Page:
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The Crocodile Challenge Cup is seen as the elite platform in Singapore in which Primary School paddlers can compete and develop their skills (photo credit: VOXSPORTS for SportSG).

By Cassandra M Tan

Singapore Table Tennis Association's (STTA) aim of nurturing more home-grown talents appear to be taking shape, judging by the level of performance from many of the competing primary school players at the Crocodile Challenge Cup 2013


As table tennis gains popularity in Singapore, the sight of young paddlers competing in competitions has become increasingly common. 

Ranging from the age of 7 to 12-years old, primary school children competed at the Crocodile Cup Challenge Finals held at Velocity over the past week, and demonstrated skills that wowed many of those in attendance.

Through the Crocodile Cup Challenge, young athletes were pushed to face pressure from a large audience. Even with many pairs of eyes on them, they were able to remain calm and focused. 
What started out as just a scattered few of people turning up to watch the Finals soon transformed into a large crowd of spectators watching from all over the shopping mall.
Chia Yoo Soon, a parent of one of the participating Primary School paddlers, was quick to praise the event as he found it to be beneficial for his son, who eventually won a medal. 

The competition heats up as the older athletes fight for a spot in the national team to compete at the prestigious 2013 ITTF World Hopes Week (photo credit: VOXSPORTS).

Good Exposure

“I believe it is very good because it gives (the young athletes) the exposure to compete,” he said, “It teaches them discipline, sportsmanship, and a lot of good values that they need for growing up.”
In order to compete on the world stage, the young paddlers have to learn how to lose graciously, even when the stakes are high.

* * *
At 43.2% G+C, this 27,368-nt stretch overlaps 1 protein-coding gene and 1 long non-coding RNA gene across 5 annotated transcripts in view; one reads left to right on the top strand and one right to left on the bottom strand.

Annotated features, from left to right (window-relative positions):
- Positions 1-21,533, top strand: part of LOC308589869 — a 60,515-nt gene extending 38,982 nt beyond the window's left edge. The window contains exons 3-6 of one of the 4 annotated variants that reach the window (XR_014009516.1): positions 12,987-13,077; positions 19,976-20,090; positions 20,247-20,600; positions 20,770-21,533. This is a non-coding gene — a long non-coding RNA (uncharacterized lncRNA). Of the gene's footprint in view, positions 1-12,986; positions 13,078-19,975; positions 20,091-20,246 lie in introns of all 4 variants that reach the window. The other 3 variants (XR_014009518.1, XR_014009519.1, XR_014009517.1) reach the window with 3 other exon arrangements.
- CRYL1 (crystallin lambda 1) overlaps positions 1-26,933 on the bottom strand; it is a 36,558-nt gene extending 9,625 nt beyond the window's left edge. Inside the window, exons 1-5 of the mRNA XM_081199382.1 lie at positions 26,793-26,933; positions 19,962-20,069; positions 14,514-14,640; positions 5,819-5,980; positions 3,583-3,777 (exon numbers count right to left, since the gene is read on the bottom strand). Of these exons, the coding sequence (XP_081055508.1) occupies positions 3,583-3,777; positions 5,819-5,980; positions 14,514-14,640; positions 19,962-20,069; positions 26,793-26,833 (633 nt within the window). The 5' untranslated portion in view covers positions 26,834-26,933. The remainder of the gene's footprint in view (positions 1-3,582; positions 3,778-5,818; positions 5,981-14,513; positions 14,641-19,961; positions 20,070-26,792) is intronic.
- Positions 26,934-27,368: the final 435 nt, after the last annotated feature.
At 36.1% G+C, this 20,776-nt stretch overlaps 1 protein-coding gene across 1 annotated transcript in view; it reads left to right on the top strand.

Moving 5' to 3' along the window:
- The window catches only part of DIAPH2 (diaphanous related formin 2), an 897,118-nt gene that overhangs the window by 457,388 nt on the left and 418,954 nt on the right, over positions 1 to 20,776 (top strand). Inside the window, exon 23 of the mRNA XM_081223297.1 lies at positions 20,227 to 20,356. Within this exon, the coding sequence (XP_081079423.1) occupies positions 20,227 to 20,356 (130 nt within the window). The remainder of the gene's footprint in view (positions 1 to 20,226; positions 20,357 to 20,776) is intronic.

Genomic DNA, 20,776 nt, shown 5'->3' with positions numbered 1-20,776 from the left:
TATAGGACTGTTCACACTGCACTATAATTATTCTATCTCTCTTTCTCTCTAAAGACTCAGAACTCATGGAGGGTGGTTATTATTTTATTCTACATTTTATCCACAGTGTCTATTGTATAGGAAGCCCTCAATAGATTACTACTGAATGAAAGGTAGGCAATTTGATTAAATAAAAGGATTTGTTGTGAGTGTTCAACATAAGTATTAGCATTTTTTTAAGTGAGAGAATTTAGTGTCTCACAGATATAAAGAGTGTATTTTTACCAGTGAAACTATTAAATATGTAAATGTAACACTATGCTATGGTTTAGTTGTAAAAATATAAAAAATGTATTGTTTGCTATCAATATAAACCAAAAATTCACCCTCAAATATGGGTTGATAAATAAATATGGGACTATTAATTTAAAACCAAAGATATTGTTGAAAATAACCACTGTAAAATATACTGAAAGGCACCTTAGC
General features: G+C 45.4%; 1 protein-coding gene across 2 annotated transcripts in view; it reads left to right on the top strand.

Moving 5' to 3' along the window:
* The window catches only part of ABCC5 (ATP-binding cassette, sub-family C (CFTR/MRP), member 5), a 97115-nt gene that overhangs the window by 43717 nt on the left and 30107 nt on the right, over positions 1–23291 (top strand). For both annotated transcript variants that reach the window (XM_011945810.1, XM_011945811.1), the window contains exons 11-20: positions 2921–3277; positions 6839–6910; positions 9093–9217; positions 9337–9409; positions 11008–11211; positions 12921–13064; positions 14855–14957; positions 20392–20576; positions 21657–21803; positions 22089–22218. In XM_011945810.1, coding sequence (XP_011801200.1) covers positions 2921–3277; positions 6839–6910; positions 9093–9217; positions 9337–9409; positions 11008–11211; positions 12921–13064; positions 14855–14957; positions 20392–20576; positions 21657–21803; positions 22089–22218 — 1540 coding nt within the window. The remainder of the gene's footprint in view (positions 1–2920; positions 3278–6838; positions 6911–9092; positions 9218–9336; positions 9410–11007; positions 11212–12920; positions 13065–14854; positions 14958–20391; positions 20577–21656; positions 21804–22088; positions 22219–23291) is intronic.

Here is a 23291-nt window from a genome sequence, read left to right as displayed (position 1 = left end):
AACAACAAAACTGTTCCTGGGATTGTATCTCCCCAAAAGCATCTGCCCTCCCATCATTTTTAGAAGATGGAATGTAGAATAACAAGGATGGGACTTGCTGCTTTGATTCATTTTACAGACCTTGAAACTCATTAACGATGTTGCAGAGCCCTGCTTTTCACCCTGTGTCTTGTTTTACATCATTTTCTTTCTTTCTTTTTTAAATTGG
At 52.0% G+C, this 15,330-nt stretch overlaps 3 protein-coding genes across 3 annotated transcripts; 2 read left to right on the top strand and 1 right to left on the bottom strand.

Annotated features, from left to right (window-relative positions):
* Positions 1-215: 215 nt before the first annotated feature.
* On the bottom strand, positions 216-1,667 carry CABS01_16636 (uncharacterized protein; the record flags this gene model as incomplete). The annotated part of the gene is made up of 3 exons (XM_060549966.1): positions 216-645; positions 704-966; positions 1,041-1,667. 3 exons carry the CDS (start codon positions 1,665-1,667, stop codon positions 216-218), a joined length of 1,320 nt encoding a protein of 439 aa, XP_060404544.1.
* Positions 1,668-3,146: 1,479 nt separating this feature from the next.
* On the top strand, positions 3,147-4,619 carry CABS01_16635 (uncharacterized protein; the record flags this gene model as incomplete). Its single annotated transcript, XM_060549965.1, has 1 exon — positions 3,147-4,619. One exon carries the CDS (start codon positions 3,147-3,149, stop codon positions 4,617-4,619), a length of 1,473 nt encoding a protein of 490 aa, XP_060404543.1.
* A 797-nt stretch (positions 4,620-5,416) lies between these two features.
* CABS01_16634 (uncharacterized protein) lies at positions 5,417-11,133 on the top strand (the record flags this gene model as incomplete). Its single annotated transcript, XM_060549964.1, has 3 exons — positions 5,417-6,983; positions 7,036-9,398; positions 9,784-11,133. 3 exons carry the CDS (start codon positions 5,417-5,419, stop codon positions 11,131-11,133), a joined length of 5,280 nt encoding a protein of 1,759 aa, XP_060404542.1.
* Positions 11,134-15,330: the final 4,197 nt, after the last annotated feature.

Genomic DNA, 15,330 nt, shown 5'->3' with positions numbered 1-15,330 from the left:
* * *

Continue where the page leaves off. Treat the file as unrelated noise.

Competing to represent Singapore in the prestigious 2013 ITTF World Hopes Week the following week in Austria, the older athletes in the eleven to twelve-years-old category had only one chance to prove themselves worthy to be a representative in the last match of the day. 
It was a tough match for both the boys and girls, but there could only be one winner. It was a moment of humility learnt as the losers stepped aside to allow their opponents to receive the medal.

Mr Lawrence Wong, Acting Minister for Culture, Community and Youth, was Guest-of-Honour at the event (photo credit: VOXSPORTS for SportSG).
Largely stereotyped as a Chinese-playing sport, winner and representative of the ITTF, Pearlyn Koh Kai Xin, came out with an interesting and quirky analogy to disagree, “Pandas from China are good, but pandas from other countries are equally good. Table tennis is not just a Chinese sport.” 
As the proud parents of the young athletes swarmed around the prize-giving ceremony armed with their cameras, parent Chua Yat Seng believed in the idea of nurturing talents from a young age. 
“This sport is very competitive, so it’s very important to start learning the basic skills at this stage so that they can compete with the rest of the world.” 

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